This is the thirty-fifth in Entropy’s small press interview series, where we ask editors about their origins, their mission, and what it’s like to run a press. Find the other interviews from this series in our Small Press Database here and under the Resources tab at the top of the page.
Interview with Bruce Covey, Publisher/Editor-At-Large
How did Coconut Books start?
I started publishing books as a spin-off of the magazine around 2004. There were just so many great, unpublished manuscripts from writers I loved! I started with free downloadable chapbooks—I formatted the pages in such a way that, if printed from a regular printer and folded, they’d end up in numerical order. Plus PDFs of full-color covers. We published four of those—Jon Leon, Jenna Cardinale, Reb Livingston, and Sueyeun Juliette Lee—then released our first full-length book, Your Ten Favorite Words by Reb Livingston, in 2007. I kept going with one or two books or chapbooks per year, but began to increase our title count over the past few years.
Tell us a bit about Coconut Books. What are your influences, your aesthetic, your mission?
Well, our mission is to publish really awesome books of poetry, with a particular emphasis on books by women writers. I love a wide range of poetry—NY influenced, gurlesque, post langpo, feminist, surrealist—but the one thing I look for in every book I publish is something truly daring and wholly original. I like books that make my jaw drop—that make me ask whether the author really will be able to “get away with” what she’s undertaking.
Can you give us a preview of what’s current and/or forthcoming from your catalog, as well as what you’re hoping to publish in the future?
Sure! We published 14 books last year and are publishing 14 again this year. Our fall/winter season titles are all out—new books by Arielle Greenberg, Danielle Pafunda, Carina Finn, Alexis Pope, and Tyler Gobble, along with a novel by Reb Livingston that we’re distributing. Our spring/summer books have started to appear too—Ginger Ko’s and Natalie Eilbert’s first full-length books and K. Lorraine Graham’s second book are all now available, and books by Leopoldine Core, Gabby Bess, and James Sanders, plus a chapbook by Caroline Crew are all on the way. Fall 2015 will include new full-length books by Megan Kaminski, Lara Glenum, Molly Brodak, Krystal Languell, Serena Chopra, Min Kang, and Eszter Takacs.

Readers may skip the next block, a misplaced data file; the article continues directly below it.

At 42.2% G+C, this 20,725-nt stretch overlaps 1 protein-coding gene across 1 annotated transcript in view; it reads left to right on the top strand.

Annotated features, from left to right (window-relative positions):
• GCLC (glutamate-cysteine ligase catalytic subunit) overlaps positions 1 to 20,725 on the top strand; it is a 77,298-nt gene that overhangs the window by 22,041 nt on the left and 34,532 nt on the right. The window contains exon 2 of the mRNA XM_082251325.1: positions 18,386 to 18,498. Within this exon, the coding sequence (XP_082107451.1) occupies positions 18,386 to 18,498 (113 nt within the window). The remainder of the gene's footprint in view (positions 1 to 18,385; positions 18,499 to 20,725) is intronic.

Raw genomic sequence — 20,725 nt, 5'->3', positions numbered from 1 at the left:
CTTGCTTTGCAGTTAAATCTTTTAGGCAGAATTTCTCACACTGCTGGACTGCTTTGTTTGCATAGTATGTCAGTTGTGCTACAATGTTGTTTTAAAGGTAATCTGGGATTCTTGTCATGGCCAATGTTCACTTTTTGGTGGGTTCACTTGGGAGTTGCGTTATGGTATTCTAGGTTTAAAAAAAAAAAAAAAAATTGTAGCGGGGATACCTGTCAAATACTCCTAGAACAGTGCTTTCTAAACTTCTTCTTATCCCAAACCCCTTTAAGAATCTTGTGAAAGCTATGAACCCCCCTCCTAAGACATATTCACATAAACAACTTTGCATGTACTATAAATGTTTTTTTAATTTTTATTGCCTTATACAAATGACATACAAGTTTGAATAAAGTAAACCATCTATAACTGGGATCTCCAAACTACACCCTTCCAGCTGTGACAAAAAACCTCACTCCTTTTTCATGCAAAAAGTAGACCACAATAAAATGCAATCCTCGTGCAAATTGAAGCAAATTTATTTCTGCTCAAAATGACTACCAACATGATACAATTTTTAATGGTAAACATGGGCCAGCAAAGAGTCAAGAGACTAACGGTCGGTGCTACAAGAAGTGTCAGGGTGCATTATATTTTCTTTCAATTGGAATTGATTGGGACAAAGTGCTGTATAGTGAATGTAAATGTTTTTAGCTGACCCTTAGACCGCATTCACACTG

What about small/independent press publishing is particularly exciting to you right now?
Everything!! There are SO many great presses right now, with, it seems, an amazing new one each week. And without a doubt, the best poetry in the country is coming out from independent presses. More people are writing and more people are buying books than ever before. We have an incredible, close-knit community—not just among editors, but among editors, poets, reading series organizers, reviewers, commentators, and readers.
How do you cope? There’s been a lot of conversation lately about charging reading fees, printing costs, rising book costs, who should pay for what, etc. Do you have any opinions on this, and would you be willing to share any insights about the numbers at Coconut Books?
I really don’t believe in reading fees—I’ll never charge one for our open reading periods and contests. Poets who are sending out their mss are in a vulnerable position, and it seems to me to be exploitative to charge a fee, unless we’re giving something back to them in return. Most poets don’t have a lot of money—if they enter 50 contests annually, that can be more than $1,000 a year. That said, I do expect people who submit to Coconut to be aware of who we are and what we publish. I ask contest entrants to name their favorite Coconut authors—they really need to feel comfortable that Coconut would be a good home for their work.
We try to keep our book costs as low as possible. There are a lot of factors, however. A distributor can take up to 65%-75% of the list price of the book, and when you factor in postage, well, the list price of the book needs to take all of this into account.
Coconut loses about $3,000 per year. Or I guess I should say I lose it out of my own pocket. But it’s totally, 100% worth it when we can help more than a dozen poetry books find their readers annually!!! It’s wonderful and rewarding to be an editor—definitely worth “paying for”!!! The only thing I ever ask our authors to pay for are additional copies above their 25 free author copies. They get a 50% discount off of additional copies. That said, we don’t fund our authors’ readings, other than AWP—I think that’s true of pretty much every small press.
How does Coconut, your online magazine, interact with the press?
Right now, we’re a little bit separate. Gina Myers pretty much runs the magazine, with the help of a group of amazing editors (Morgan Parker, Carrie Lorig, Nathan Hauke, Khadijah Queen, and Marisa Crawford) and assistant editors (please see our masthead for the complete list). We also have an incredible social media team, who work with both the magazine and the press, and some awesome book designers.
Recent Coconut Books releases:
Entropy reviews of Coconut Books:
Interview with Carina Finn, author of Invisible Reveille and co-author of The Grey Bird: Thirteen Emoji Poems in Translation
Review of Dork Swagger by Steven Karl
Review of Motherlover by Ginger Ko
Review of Swan Feast by Natalie Eilbert